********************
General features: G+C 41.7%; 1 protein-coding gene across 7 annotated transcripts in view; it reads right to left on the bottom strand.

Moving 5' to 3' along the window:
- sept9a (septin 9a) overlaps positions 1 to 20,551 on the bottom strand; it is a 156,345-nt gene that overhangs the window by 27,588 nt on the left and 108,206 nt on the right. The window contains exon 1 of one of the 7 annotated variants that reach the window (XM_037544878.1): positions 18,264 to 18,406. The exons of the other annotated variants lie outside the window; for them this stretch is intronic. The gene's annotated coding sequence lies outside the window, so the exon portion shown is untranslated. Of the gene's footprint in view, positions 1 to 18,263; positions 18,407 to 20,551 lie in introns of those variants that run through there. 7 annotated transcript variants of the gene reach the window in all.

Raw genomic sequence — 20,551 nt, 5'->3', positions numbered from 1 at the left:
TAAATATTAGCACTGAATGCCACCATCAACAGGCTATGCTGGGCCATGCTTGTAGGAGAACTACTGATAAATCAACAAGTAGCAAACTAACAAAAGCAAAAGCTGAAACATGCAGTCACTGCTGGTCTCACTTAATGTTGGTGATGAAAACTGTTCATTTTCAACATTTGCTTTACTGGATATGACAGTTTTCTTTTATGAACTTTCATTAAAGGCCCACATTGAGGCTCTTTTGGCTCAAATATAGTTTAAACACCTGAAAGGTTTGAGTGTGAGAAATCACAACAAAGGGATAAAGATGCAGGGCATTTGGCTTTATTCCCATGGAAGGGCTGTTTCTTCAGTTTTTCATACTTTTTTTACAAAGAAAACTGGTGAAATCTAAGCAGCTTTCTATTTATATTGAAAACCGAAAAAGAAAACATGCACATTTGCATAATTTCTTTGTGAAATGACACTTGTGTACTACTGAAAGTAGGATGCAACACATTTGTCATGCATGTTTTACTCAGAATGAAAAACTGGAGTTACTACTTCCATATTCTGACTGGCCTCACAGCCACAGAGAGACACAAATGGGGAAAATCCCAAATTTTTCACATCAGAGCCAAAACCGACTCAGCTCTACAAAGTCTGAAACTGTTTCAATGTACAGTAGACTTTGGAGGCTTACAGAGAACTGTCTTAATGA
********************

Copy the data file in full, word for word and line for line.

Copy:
General features: G+C 41.7%; 1 protein-coding gene across 7 annotated transcripts in view; it reads right to left on the bottom strand.

Moving 5' to 3' along the window:
- sept9a (septin 9a) overlaps positions 1 to 20,551 on the bottom strand; it is a 156,345-nt gene that overhangs the window by 27,588 nt on the left and 108,206 nt on the right. The window contains exon 1 of one of the 7 annotated variants that reach the window (XM_037544878.1): positions 18,264 to 18,406. The exons of the other annotated variants lie outside the window; for them this stretch is intronic. The gene's annotated coding sequence lies outside the window, so the exon portion shown is untranslated. Of the gene's footprint in view, positions 1 to 18,263; positions 18,407 to 20,551 lie in introns of those variants that run through there. 7 annotated transcript variants of the gene reach the window in all.

Raw genomic sequence — 20,551 nt, 5'->3', positions numbered from 1 at the left:
TAAATATTAGCACTGAATGCCACCATCAACAGGCTATGCTGGGCCATGCTTGTAGGAGAACTACTGATAAATCAACAAGTAGCAAACTAACAAAAGCAAAAGCTGAAACATGCAGTCACTGCTGGTCTCACTTAATGTTGGTGATGAAAACTGTTCATTTTCAACATTTGCTTTACTGGATATGACAGTTTTCTTTTATGAACTTTCATTAAAGGCCCACATTGAGGCTCTTTTGGCTCAAATATAGTTTAAACACCTGAAAGGTTTGAGTGTGAGAAATCACAACAAAGGGATAAAGATGCAGGGCATTTGGCTTTATTCCCATGGAAGGGCTGTTTCTTCAGTTTTTCATACTTTTTTTACAAAGAAAACTGGTGAAATCTAAGCAGCTTTCTATTTATATTGAAAACCGAAAAAGAAAACATGCACATTTGCATAATTTCTTTGTGAAATGACACTTGTGTACTACTGAAAGTAGGATGCAACACATTTGTCATGCATGTTTTACTCAGAATGAAAAACTGGAGTTACTACTTCCATATTCTGACTGGCCTCACAGCCACAGAGAGACACAAATGGGGAAAATCCCAAATTTTTCACATCAGAGCCAAAACCGACTCAGCTCTACAAAGTCTGAAACTGTTTCAATGTACAGTAGACTTTGGAGGCTTACAGAGAACTGTCTTAATGA